FMA investigates interest rate swaps to farmers

Photo / APN
Photo / APN

The Financial Markets Authority, New Zealand's markets watchdog, is investigating whether the sales and marketing of interest rate swaps by major banks to rural customers may have breached financial markets laws.

The FMA is working with the antitrust regulator, the Commerce Commission, to see if the banks have breached laws including the Securities Act 1978 and the Securities Markets Act 1988, the watchdog said in a statement. It declined to comment further while the investigation is ongoing.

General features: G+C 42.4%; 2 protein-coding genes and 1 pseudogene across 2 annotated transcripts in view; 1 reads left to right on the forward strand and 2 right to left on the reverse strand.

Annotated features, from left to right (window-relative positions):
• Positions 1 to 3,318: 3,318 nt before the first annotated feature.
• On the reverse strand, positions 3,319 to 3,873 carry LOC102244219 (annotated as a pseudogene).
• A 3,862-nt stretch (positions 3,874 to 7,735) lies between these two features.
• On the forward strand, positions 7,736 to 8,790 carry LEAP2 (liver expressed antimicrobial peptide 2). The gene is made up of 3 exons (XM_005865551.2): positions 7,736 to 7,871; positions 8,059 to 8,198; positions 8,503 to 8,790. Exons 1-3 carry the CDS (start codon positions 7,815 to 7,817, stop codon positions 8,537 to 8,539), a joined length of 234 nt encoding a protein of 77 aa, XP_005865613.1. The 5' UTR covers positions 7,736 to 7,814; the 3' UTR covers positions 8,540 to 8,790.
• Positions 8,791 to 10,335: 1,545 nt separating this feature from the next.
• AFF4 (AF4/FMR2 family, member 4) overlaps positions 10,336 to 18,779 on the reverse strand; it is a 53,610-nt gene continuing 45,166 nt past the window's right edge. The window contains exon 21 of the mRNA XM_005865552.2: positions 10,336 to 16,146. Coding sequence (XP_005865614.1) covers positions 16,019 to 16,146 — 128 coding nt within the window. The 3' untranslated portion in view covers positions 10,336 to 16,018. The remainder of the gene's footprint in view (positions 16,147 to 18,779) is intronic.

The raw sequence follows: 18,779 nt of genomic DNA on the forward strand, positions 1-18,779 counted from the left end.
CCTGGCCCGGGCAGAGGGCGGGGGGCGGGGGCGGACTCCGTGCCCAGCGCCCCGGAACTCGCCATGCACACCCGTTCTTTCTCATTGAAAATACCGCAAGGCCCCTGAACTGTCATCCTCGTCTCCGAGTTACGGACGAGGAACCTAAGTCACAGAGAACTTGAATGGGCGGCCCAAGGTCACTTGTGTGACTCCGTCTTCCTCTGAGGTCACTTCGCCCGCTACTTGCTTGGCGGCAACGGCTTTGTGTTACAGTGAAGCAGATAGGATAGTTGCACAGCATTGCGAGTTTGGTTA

The Commerce Commission began its probe in 2012 on concern banks had misrepresented swaps to rural customers and has said it plans to file legal proceedings against the Australian-owned ASB Bank, ANZ Bank New Zealand and Westpac New Zealand, citing possible breaches of the Fair Trading Act, and said it was also looking at other institutions which sold the swaps.

Interest rate swaps allow clients to manage the interest rate exposure on their borrowing and are typically marketed to large corporations and institutions.

From 2005, banks began marketing them to their rural and commercial clients and the Commerce Commission has received more than 140 complaints about the way the financial derivatives were sold.

- BusinessDesk

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